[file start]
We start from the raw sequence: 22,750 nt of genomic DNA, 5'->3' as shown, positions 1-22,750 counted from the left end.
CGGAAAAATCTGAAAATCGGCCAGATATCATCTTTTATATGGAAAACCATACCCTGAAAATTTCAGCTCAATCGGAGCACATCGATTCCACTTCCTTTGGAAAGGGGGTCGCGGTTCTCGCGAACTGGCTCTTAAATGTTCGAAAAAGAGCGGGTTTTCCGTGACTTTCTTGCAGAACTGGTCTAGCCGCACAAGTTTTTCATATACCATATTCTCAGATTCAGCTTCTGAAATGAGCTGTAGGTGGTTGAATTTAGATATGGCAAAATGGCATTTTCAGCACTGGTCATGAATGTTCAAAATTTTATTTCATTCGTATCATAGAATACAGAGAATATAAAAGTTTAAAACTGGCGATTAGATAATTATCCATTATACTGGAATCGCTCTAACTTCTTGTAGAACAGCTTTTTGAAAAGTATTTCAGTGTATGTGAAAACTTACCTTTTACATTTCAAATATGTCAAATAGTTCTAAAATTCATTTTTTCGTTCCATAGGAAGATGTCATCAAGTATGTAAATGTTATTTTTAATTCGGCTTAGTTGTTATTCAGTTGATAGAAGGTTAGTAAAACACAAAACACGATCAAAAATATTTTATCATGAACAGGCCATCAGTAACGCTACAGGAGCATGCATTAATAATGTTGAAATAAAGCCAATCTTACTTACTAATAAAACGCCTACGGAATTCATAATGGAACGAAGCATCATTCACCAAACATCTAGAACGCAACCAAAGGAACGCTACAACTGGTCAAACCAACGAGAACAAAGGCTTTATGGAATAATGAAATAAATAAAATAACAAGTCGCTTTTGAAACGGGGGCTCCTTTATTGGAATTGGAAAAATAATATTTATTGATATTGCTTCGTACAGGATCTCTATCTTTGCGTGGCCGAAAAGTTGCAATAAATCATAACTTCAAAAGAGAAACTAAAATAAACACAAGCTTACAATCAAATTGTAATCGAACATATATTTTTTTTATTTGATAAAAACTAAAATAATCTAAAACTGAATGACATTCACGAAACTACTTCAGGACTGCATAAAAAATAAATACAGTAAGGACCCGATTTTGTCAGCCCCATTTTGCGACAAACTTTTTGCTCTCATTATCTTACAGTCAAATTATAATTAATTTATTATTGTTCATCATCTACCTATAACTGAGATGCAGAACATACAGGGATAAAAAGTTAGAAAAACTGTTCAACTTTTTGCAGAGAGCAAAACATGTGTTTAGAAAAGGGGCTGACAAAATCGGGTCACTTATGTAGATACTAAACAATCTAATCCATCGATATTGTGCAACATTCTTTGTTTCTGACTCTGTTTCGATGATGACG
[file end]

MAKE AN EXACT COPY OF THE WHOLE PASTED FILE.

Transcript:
We start from the raw sequence: 22,750 nt of genomic DNA, 5'->3' as shown, positions 1-22,750 counted from the left end.
CGGAAAAATCTGAAAATCGGCCAGATATCATCTTTTATATGGAAAACCATACCCTGAAAATTTCAGCTCAATCGGAGCACATCGATTCCACTTCCTTTGGAAAGGGGGTCGCGGTTCTCGCGAACTGGCTCTTAAATGTTCGAAAAAGAGCGGGTTTTCCGTGACTTTCTTGCAGAACTGGTCTAGCCGCACAAGTTTTTCATATACCATATTCTCAGATTCAGCTTCTGAAATGAGCTGTAGGTGGTTGAATTTAGATATGGCAAAATGGCATTTTCAGCACTGGTCATGAATGTTCAAAATTTTATTTCATTCGTATCATAGAATACAGAGAATATAAAAGTTTAAAACTGGCGATTAGATAATTATCCATTATACTGGAATCGCTCTAACTTCTTGTAGAACAGCTTTTTGAAAAGTATTTCAGTGTATGTGAAAACTTACCTTTTACATTTCAAATATGTCAAATAGTTCTAAAATTCATTTTTTCGTTCCATAGGAAGATGTCATCAAGTATGTAAATGTTATTTTTAATTCGGCTTAGTTGTTATTCAGTTGATAGAAGGTTAGTAAAACACAAAACACGATCAAAAATATTTTATCATGAACAGGCCATCAGTAACGCTACAGGAGCATGCATTAATAATGTTGAAATAAAGCCAATCTTACTTACTAATAAAACGCCTACGGAATTCATAATGGAACGAAGCATCATTCACCAAACATCTAGAACGCAACCAAAGGAACGCTACAACTGGTCAAACCAACGAGAACAAAGGCTTTATGGAATAATGAAATAAATAAAATAACAAGTCGCTTTTGAAACGGGGGCTCCTTTATTGGAATTGGAAAAATAATATTTATTGATATTGCTTCGTACAGGATCTCTATCTTTGCGTGGCCGAAAAGTTGCAATAAATCATAACTTCAAAAGAGAAACTAAAATAAACACAAGCTTACAATCAAATTGTAATCGAACATATATTTTTTTTATTTGATAAAAACTAAAATAATCTAAAACTGAATGACATTCACGAAACTACTTCAGGACTGCATAAAAAATAAATACAGTAAGGACCCGATTTTGTCAGCCCCATTTTGCGACAAACTTTTTGCTCTCATTATCTTACAGTCAAATTATAATTAATTTATTATTGTTCATCATCTACCTATAACTGAGATGCAGAACATACAGGGATAAAAAGTTAGAAAAACTGTTCAACTTTTTGCAGAGAGCAAAACATGTGTTTAGAAAAGGGGCTGACAAAATCGGGTCACTTATGTAGATACTAAACAATCTAATCCATCGATATTGTGCAACATTCTTTGTTTCTGACTCTGTTTCGATGATGACG